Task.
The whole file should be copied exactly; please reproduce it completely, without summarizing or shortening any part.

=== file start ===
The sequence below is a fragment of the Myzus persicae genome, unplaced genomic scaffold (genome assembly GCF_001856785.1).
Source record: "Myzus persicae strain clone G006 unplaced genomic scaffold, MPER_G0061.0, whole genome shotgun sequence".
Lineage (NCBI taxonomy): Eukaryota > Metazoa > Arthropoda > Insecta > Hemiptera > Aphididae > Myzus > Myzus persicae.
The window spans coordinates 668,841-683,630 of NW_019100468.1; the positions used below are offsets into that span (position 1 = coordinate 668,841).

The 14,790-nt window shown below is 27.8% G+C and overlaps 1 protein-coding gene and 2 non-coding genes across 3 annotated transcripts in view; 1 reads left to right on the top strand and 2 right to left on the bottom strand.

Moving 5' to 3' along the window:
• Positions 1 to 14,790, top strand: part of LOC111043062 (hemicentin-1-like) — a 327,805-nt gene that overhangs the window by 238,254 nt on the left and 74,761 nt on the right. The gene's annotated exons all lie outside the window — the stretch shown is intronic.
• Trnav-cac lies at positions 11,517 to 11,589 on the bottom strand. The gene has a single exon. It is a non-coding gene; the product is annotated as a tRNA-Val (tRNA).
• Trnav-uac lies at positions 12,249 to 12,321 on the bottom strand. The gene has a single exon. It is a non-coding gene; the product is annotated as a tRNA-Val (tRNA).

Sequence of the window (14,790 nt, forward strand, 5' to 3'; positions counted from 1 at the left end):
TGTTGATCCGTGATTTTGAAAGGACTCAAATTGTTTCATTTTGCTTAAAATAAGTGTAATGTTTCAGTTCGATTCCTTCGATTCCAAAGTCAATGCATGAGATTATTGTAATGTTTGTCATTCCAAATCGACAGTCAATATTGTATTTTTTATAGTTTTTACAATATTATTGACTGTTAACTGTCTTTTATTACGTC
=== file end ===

The sequence below is a fragment of the Myzus persicae genome, unplaced genomic scaffold (genome assembly GCF_001856785.1).
Source record: "Myzus persicae strain clone G006 unplaced genomic scaffold, MPER_G0061.0, whole genome shotgun sequence".
Lineage (NCBI taxonomy): Eukaryota > Metazoa > Arthropoda > Insecta > Hemiptera > Aphididae > Myzus > Myzus persicae.
The window spans coordinates 668,841-683,630 of NW_019100468.1; the positions used below are offsets into that span (position 1 = coordinate 668,841).

The 14,790-nt window shown below is 27.8% G+C and overlaps 1 protein-coding gene and 2 non-coding genes across 3 annotated transcripts in view; 1 reads left to right on the top strand and 2 right to left on the bottom strand.

Moving 5' to 3' along the window:
• Positions 1 to 14,790, top strand: part of LOC111043062 (hemicentin-1-like) — a 327,805-nt gene that overhangs the window by 238,254 nt on the left and 74,761 nt on the right. The gene's annotated exons all lie outside the window — the stretch shown is intronic.
• Trnav-cac lies at positions 11,517 to 11,589 on the bottom strand. The gene has a single exon. It is a non-coding gene; the product is annotated as a tRNA-Val (tRNA).
• Trnav-uac lies at positions 12,249 to 12,321 on the bottom strand. The gene has a single exon. It is a non-coding gene; the product is annotated as a tRNA-Val (tRNA).

Sequence of the window (14,790 nt, forward strand, 5' to 3'; positions counted from 1 at the left end):
TGTTGATCCGTGATTTTGAAAGGACTCAAATTGTTTCATTTTGCTTAAAATAAGTGTAATGTTTCAGTTCGATTCCTTCGATTCCAAAGTCAATGCATGAGATTATTGTAATGTTTGTCATTCCAAATCGACAGTCAATATTGTATTTTTTATAGTTTTTACAATATTATTGACTGTTAACTGTCTTTTATTACGTC